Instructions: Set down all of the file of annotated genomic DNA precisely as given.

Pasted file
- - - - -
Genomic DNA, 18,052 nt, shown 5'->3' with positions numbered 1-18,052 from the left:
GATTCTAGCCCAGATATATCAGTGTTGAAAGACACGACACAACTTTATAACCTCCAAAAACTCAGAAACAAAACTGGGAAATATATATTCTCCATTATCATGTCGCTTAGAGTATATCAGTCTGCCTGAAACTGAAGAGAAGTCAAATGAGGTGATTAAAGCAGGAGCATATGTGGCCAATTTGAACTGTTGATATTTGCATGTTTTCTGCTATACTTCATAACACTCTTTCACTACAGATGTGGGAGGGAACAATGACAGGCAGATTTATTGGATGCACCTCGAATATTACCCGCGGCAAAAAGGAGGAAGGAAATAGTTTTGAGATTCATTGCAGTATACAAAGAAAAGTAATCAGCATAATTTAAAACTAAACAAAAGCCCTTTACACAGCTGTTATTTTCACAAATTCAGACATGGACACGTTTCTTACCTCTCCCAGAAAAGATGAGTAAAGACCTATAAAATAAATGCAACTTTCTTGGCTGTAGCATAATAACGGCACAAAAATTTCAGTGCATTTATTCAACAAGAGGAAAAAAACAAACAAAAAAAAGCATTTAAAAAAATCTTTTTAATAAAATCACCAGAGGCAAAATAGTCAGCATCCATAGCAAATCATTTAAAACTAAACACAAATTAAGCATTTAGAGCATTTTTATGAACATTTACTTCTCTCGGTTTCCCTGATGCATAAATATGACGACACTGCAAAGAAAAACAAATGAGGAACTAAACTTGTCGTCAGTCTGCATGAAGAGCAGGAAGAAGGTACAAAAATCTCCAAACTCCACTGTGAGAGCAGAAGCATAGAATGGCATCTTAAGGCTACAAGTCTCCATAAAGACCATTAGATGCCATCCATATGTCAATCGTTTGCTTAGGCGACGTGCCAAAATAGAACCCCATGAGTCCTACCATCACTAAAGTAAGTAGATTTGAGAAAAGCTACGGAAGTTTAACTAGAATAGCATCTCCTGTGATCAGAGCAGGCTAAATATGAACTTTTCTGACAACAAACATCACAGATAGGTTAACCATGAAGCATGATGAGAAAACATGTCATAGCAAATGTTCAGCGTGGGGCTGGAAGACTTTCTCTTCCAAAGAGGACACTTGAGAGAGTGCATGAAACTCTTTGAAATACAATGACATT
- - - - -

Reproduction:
Genomic DNA, 18,052 nt, shown 5'->3' with positions numbered 1-18,052 from the left:
GATTCTAGCCCAGATATATCAGTGTTGAAAGACACGACACAACTTTATAACCTCCAAAAACTCAGAAACAAAACTGGGAAATATATATTCTCCATTATCATGTCGCTTAGAGTATATCAGTCTGCCTGAAACTGAAGAGAAGTCAAATGAGGTGATTAAAGCAGGAGCATATGTGGCCAATTTGAACTGTTGATATTTGCATGTTTTCTGCTATACTTCATAACACTCTTTCACTACAGATGTGGGAGGGAACAATGACAGGCAGATTTATTGGATGCACCTCGAATATTACCCGCGGCAAAAAGGAGGAAGGAAATAGTTTTGAGATTCATTGCAGTATACAAAGAAAAGTAATCAGCATAATTTAAAACTAAACAAAAGCCCTTTACACAGCTGTTATTTTCACAAATTCAGACATGGACACGTTTCTTACCTCTCCCAGAAAAGATGAGTAAAGACCTATAAAATAAATGCAACTTTCTTGGCTGTAGCATAATAACGGCACAAAAATTTCAGTGCATTTATTCAACAAGAGGAAAAAAACAAACAAAAAAAAGCATTTAAAAAAATCTTTTTAATAAAATCACCAGAGGCAAAATAGTCAGCATCCATAGCAAATCATTTAAAACTAAACACAAATTAAGCATTTAGAGCATTTTTATGAACATTTACTTCTCTCGGTTTCCCTGATGCATAAATATGACGACACTGCAAAGAAAAACAAATGAGGAACTAAACTTGTCGTCAGTCTGCATGAAGAGCAGGAAGAAGGTACAAAAATCTCCAAACTCCACTGTGAGAGCAGAAGCATAGAATGGCATCTTAAGGCTACAAGTCTCCATAAAGACCATTAGATGCCATCCATATGTCAATCGTTTGCTTAGGCGACGTGCCAAAATAGAACCCCATGAGTCCTACCATCACTAAAGTAAGTAGATTTGAGAAAAGCTACGGAAGTTTAACTAGAATAGCATCTCCTGTGATCAGAGCAGGCTAAATATGAACTTTTCTGACAACAAACATCACAGATAGGTTAACCATGAAGCATGATGAGAAAACATGTCATAGCAAATGTTCAGCGTGGGGCTGGAAGACTTTCTCTTCCAAAGAGGACACTTGAGAGAGTGCATGAAACTCTTTGAAATACAATGACATT